Initialization step (happens only once)
 Define a neural network
Q
with an input node for each feature and an output node for each action. The hidden layers are defined however you like. Ultimately, providing this network with current states = [feature_{1}, feature_{2}, ..., feature_{n}]
as input should generate the Qvalues of each action[q_{1}, q_{2}, ..., q_{n}]
as output  in other words,Q(s) = [q_{1}, q_{2}, ..., q_{n}]
. Just as before,Q(s,a)
is the Qvalue of taking actiona
in states
. Initialize this table with small, random values. Picking the right activation functions is critical to success  the output should be a linear activation function (outputs need to be continuous and unbounded), and the hidden layer activations should perhaps be ReLu. The loss function is also an important hyperparameter, try meansquared error to start.  Define exploration probability
0 <= p <= 1
 Define a deque of some size. This will henceforth be referred to as
the bucket
. The bucket will hold our historical data for experience replay.
Training step
 Be in state
s
 With probability
p
, choose a random actiona
from the action space (explore). Otherwise, choose actiona = argmax_{a}(Q(s,a))
(exploit).  Take action
a
and witness the rewardr
and the new state you are ins'
.  This unit of training has yielded an experience tuple 
<s, a, s', r>
. Add this experience tuple to the bucket. If your bucket overflows its size, remove the oldest entry.  Experience replay step. If you have more than
BATCH_SIZE
(usually 32) entries in the bucket, sampleBATCH_SIZE
experience tuples from the bucket without replacement. For each sampled tuple<s, a, s', r>
, generate a new training instance with xvalues
. The yvalue of each instance is where things get a little complicated, so pay attention. Let the variableP = Q(s)
, all current Qvalue predictions for all actions. If thea
from our experience tuple is the i^{th} action in the neural net, then we update only the Qvalue corresponding toa
withP[i] = r + gamma*max(Q(s'))
. The yvalue of each sample is set to its respectiveP
, and the model is updated with a training session on just these samples.
Loop the above training steps until your epoch completes. Keep doing more epochs (reset to initial state) until the reward achieved by your agent converges and no longer improves. Note that the neural network weights persist between epochs.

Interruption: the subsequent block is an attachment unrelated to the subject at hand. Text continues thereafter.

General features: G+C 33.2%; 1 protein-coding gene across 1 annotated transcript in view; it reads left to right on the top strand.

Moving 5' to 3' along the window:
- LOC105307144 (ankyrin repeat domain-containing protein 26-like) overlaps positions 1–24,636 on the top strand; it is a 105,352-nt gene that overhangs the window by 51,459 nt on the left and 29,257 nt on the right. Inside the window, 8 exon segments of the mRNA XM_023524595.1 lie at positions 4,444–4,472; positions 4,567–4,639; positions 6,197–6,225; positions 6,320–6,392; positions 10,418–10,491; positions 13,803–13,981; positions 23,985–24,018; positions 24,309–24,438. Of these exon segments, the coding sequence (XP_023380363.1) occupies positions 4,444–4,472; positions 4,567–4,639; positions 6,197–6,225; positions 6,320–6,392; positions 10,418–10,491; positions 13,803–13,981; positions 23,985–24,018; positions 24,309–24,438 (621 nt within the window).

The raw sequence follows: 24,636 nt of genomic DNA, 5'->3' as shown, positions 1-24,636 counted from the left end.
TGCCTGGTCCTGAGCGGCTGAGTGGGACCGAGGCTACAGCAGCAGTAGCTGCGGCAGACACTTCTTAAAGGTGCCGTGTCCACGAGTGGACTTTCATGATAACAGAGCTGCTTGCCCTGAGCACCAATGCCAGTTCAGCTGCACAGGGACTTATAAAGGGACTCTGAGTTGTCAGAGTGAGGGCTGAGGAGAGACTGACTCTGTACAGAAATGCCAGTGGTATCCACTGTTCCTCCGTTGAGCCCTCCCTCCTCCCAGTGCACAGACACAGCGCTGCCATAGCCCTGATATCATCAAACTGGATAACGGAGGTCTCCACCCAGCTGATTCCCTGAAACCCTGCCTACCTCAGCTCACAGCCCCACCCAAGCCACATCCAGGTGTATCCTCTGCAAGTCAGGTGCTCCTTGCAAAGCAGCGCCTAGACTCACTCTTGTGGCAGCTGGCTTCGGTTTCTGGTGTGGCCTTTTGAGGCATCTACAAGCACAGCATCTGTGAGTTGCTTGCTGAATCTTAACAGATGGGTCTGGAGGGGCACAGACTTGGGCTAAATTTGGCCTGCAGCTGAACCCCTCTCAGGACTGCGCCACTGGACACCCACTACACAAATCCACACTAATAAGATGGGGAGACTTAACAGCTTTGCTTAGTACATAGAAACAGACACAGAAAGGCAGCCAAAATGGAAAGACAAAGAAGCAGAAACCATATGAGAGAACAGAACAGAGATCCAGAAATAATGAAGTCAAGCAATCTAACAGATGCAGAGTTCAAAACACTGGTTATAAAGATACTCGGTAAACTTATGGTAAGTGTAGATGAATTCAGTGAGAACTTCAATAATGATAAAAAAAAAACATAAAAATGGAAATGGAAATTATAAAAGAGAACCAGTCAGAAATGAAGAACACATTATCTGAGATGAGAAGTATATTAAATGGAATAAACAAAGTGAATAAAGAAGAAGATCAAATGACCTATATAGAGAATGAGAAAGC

Advanced Deep QLearning
DQNs tend not to be stable. Because the loss is calculated from the same network that weights are applied to, you tend to see oscillations in policies. Think of this like a cat chasing its own tail. There are a few tricks you can use to mitigate these problems.
 Target network. Instead of calculating targets with
P[i] = r + gamma*max(Q(s'))
, we have a separate target networkQ~
that we will use inP[i] = r + gamma*max(Q~(s'))
.Q~
has a structure identical toQ
. Every 1000 or so training iterations, we updateQ~
's weight to be the same asQ
's weights. In this way, there will be reduced correlation betweenQ~
andQ
, mitigating the aforementioned catchasingtail scenario.  Double Qlearning. One problem in the DQN algorithm is that the agent tends to overestimate the Qfunction value, due to the max in the formula used to set targets:
P[i] = r + gamma*max(Q(s'))
. The solution is to use two Qfunctions, Q_{1} and Q_{2}, which are independently learned. One function is then used to determine the maximizing action and second to estimate its value. For our purposes, the target networkQ~
is relatively independent ofQ
, so we can useQ
andQ~
as our networks for double Qlearning. So our update now becomesP[i] = r + gamma*Q~(s',argmax_{a}(Q(s',a))
.
Notes
Hyperparameters:
 Network architecture
 Weight initilizations (glorot, he...)
 Network architecture
 Optimizer
 Learning rate
 Bucket size
 Sample training batch size
 Gamma
 Explore starting probability
 Explore ending probability
 Explore probability decay rate
 Target network update interval
Resources
Cartpole DQN implementation
https://gist.github.com/tsunera/edd306ddeefebe4afb1efceefbc3f953
Another explanation + algorithm for deep Qlearning
http://neuro.cs.ut.ee/demystifyingdeepreinforcementlearning/
A full tutorial on how to build a DQN from scratch with keras + gym:
https://jaromiru.com/2016/09/27/letsmakeadqntheory/